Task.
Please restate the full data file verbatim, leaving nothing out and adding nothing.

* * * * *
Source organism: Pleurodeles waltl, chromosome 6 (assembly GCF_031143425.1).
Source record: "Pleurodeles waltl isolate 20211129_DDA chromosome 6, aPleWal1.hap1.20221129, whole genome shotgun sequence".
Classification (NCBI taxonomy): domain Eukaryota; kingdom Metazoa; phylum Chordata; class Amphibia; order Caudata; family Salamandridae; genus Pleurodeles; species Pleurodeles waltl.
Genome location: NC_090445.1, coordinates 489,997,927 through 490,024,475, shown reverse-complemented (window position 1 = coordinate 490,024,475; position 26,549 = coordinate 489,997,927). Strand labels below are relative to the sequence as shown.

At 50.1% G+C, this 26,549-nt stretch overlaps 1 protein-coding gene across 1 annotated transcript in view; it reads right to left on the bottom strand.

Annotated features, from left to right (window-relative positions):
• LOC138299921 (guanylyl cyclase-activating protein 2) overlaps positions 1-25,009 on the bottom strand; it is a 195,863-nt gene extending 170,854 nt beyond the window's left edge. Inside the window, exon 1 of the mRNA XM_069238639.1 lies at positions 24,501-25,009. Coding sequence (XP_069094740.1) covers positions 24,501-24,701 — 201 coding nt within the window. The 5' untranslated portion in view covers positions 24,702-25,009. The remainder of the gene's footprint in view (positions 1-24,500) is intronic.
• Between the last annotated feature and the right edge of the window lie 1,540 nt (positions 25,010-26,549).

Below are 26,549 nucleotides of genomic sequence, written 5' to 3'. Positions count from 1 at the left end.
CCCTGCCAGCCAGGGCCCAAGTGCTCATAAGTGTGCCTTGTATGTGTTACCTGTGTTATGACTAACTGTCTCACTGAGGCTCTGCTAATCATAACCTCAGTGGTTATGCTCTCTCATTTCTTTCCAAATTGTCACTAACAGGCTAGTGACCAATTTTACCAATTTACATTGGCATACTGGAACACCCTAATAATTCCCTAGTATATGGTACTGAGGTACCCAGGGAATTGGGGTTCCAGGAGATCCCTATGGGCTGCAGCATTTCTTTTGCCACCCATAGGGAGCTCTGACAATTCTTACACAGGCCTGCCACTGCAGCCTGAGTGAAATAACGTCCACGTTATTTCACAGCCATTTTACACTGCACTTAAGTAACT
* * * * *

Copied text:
Source organism: Pleurodeles waltl, chromosome 6 (assembly GCF_031143425.1).
Source record: "Pleurodeles waltl isolate 20211129_DDA chromosome 6, aPleWal1.hap1.20221129, whole genome shotgun sequence".
Classification (NCBI taxonomy): domain Eukaryota; kingdom Metazoa; phylum Chordata; class Amphibia; order Caudata; family Salamandridae; genus Pleurodeles; species Pleurodeles waltl.
Genome location: NC_090445.1, coordinates 489,997,927 through 490,024,475, shown reverse-complemented (window position 1 = coordinate 490,024,475; position 26,549 = coordinate 489,997,927). Strand labels below are relative to the sequence as shown.

At 50.1% G+C, this 26,549-nt stretch overlaps 1 protein-coding gene across 1 annotated transcript in view; it reads right to left on the bottom strand.

Annotated features, from left to right (window-relative positions):
• LOC138299921 (guanylyl cyclase-activating protein 2) overlaps positions 1-25,009 on the bottom strand; it is a 195,863-nt gene extending 170,854 nt beyond the window's left edge. Inside the window, exon 1 of the mRNA XM_069238639.1 lies at positions 24,501-25,009. Coding sequence (XP_069094740.1) covers positions 24,501-24,701 — 201 coding nt within the window. The 5' untranslated portion in view covers positions 24,702-25,009. The remainder of the gene's footprint in view (positions 1-24,500) is intronic.
• Between the last annotated feature and the right edge of the window lie 1,540 nt (positions 25,010-26,549).

Below are 26,549 nucleotides of genomic sequence, written 5' to 3'. Positions count from 1 at the left end.
CCCTGCCAGCCAGGGCCCAAGTGCTCATAAGTGTGCCTTGTATGTGTTACCTGTGTTATGACTAACTGTCTCACTGAGGCTCTGCTAATCATAACCTCAGTGGTTATGCTCTCTCATTTCTTTCCAAATTGTCACTAACAGGCTAGTGACCAATTTTACCAATTTACATTGGCATACTGGAACACCCTAATAATTCCCTAGTATATGGTACTGAGGTACCCAGGGAATTGGGGTTCCAGGAGATCCCTATGGGCTGCAGCATTTCTTTTGCCACCCATAGGGAGCTCTGACAATTCTTACACAGGCCTGCCACTGCAGCCTGAGTGAAATAACGTCCACGTTATTTCACAGCCATTTTACACTGCACTTAAGTAACT